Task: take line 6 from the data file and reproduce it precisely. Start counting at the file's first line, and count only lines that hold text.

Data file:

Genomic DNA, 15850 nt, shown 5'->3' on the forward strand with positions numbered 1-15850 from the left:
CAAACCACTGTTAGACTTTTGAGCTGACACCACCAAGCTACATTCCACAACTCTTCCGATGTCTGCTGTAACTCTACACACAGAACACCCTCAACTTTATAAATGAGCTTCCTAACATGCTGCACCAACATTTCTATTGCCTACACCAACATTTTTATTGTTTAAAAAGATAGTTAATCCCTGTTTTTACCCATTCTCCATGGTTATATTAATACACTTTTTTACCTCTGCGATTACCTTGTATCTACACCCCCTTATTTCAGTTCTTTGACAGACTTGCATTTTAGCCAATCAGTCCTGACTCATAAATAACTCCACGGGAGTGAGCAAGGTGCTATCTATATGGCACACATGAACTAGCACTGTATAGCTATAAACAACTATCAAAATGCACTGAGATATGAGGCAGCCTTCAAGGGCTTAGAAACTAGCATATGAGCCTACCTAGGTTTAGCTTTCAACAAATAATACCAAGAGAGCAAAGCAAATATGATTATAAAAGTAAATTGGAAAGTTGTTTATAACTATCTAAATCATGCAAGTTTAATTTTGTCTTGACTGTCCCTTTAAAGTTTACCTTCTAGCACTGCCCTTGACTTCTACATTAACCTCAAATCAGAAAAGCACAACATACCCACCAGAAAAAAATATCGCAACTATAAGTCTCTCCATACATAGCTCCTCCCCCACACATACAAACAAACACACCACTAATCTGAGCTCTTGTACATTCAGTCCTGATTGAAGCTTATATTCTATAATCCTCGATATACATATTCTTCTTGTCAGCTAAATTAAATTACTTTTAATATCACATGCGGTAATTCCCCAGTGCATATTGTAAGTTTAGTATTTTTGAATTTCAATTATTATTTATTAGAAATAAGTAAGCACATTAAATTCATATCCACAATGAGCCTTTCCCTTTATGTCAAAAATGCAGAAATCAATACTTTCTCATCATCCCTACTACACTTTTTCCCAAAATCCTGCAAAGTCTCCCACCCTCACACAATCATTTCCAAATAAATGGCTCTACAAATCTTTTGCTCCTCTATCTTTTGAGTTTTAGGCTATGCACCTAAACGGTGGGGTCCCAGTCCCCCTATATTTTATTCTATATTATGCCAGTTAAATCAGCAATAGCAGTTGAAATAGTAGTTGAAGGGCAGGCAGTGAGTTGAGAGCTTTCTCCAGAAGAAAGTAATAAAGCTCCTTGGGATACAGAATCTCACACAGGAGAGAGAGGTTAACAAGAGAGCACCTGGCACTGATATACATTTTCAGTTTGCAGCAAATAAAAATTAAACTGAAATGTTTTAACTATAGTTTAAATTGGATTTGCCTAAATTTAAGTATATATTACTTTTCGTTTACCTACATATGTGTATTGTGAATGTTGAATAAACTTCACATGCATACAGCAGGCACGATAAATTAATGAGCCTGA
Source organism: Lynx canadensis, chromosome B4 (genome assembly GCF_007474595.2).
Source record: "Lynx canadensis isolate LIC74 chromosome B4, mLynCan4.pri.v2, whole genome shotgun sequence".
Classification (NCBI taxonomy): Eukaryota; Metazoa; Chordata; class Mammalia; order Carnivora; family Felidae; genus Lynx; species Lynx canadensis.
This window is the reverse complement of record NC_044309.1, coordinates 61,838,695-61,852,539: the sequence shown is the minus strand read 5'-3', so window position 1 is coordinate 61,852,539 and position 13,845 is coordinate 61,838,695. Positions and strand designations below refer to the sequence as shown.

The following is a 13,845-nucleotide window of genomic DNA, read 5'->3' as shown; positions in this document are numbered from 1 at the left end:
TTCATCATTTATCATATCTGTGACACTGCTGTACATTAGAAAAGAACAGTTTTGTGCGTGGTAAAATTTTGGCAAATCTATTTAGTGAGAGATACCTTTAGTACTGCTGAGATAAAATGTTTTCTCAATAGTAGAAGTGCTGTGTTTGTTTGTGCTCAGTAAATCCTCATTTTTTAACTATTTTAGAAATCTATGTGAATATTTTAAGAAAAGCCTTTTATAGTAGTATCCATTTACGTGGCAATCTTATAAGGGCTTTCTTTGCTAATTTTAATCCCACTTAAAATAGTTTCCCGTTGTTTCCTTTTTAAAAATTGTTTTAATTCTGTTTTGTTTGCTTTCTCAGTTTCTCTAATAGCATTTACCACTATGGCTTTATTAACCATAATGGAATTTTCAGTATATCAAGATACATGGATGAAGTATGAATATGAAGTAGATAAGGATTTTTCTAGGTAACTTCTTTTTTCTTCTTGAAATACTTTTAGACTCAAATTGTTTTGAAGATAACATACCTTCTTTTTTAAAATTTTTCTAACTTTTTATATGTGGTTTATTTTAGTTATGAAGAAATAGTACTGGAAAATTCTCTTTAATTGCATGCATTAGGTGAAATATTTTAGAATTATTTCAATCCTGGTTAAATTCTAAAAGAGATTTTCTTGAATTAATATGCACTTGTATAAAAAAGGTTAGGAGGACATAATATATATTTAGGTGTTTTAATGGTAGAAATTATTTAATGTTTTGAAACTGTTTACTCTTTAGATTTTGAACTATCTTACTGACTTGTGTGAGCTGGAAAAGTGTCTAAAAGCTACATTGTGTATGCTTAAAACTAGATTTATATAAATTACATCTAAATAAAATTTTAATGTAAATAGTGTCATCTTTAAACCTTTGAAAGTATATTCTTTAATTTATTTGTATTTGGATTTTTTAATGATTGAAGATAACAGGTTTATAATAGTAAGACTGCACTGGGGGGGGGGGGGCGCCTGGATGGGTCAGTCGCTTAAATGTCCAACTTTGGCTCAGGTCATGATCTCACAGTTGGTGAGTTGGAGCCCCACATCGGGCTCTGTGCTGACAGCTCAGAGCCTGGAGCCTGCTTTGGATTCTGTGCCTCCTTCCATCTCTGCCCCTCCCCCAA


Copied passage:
This window is the reverse complement of record NC_044309.1, coordinates 61,838,695-61,852,539: the sequence shown is the minus strand read 5'-3', so window position 1 is coordinate 61,852,539 and position 13,845 is coordinate 61,838,695. Positions and strand designations below refer to the sequence as shown.